Apparently steering clear of passages that talked of Jesus rejection of violence, "turning the other cheek", and peacemaking, Bishop Frame highlighted the words of Jesus to those he sent out in his name: "Carry no purse, no bag, no sandals".

"We take lots of things with us, 'just in case'," he said. "We burden ourselves, and we leave a very heavy footprint on the ground."

He said St Luke emphasised the importance of Jesus' directions to his disciples, to proclaim the message of God's forgiveness by the manner of their being. "While we might provide materially for those in full-time mission, and seek financial support for those in full-time ministry, neither the material support nor the financial resources ultimately determine the outcome or the quality of the ministry," he said. "Those who are ordained today must remember that their ministry depends more on who they are and how they live, and much less on what they carry or on what they possess."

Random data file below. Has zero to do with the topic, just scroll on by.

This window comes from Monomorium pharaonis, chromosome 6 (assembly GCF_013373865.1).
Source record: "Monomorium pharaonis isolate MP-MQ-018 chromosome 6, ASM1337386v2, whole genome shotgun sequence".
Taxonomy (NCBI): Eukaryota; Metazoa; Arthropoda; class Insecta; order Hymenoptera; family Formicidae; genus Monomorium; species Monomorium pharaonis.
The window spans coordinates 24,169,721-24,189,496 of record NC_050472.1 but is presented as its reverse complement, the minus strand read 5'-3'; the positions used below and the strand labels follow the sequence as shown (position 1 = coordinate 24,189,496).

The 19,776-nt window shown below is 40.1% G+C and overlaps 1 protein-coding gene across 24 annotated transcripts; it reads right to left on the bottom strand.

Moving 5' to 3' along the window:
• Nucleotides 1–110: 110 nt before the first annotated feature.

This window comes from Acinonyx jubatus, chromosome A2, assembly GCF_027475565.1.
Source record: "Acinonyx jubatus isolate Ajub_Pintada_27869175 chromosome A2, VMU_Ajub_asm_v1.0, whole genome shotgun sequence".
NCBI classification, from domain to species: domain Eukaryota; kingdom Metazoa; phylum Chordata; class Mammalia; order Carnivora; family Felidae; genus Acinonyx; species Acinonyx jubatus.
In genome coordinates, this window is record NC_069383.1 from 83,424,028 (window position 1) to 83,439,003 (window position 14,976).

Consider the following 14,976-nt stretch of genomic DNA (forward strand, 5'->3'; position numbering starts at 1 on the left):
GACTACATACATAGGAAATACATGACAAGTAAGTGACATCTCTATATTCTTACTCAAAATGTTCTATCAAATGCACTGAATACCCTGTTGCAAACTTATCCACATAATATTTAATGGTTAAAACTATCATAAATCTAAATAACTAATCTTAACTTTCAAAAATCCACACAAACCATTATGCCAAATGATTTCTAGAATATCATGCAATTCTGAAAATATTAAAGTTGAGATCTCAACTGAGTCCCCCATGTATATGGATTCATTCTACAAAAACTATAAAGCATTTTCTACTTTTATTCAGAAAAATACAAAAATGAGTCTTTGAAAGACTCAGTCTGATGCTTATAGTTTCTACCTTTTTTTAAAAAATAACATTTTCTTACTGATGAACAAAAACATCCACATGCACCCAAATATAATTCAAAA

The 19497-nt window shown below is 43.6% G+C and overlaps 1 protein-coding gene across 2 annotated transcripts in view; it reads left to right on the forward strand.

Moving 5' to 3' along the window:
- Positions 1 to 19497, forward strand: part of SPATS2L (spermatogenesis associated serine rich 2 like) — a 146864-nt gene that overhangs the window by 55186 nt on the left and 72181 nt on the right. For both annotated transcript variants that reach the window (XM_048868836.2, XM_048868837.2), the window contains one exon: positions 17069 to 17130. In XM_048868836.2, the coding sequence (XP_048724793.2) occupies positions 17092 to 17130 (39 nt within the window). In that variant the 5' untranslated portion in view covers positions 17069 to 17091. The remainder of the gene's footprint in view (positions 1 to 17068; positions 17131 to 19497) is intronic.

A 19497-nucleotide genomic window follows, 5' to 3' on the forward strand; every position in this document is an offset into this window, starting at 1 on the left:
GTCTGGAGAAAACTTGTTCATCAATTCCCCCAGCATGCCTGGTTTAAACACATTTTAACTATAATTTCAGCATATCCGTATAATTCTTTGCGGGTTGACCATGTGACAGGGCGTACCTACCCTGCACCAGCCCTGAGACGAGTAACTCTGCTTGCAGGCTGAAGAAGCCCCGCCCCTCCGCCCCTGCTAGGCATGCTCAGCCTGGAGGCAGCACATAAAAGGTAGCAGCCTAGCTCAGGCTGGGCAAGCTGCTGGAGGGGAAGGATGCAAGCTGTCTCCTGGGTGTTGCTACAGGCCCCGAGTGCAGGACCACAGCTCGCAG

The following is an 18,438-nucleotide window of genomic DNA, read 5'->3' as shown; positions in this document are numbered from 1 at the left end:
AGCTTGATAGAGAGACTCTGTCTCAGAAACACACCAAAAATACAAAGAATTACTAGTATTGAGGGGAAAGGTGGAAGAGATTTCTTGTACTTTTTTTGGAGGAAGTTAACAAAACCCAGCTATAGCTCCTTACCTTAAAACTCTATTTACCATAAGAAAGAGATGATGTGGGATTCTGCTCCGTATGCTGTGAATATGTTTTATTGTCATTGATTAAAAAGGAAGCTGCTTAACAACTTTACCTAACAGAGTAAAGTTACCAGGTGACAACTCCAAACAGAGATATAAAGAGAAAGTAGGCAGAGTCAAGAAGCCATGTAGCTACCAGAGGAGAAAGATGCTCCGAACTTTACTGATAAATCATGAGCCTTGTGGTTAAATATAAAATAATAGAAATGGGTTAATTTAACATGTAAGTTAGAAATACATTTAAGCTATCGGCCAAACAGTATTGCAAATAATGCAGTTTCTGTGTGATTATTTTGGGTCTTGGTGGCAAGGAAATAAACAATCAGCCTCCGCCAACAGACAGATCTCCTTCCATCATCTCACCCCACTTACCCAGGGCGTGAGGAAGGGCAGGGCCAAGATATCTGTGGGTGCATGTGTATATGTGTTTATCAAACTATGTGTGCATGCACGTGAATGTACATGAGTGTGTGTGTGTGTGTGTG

Relationship of church and military strengthens in Australia

-11/12/03

Those concerned about the church being too closely aligned with the military will be worried by the news that for the first time the Anglican Church in Australia has ordained someone for service as a military chaplain.

Helen Dinsmore and Clyde Appleby were ordained deacons in the ceremony at All Saint's Cathedral in Bathhurst, and will now spend two years of on-the-job training in parish ministry within the Diocese before they are commissioned as chaplains to the armed services.

Both have spent many years in military service - Helen Dinsmore holds the rank of Squadron Leader in the Royal Australian Air Force (RAAF), while Clyde Appleby is an officer in the Royal Australian Navy (RAN).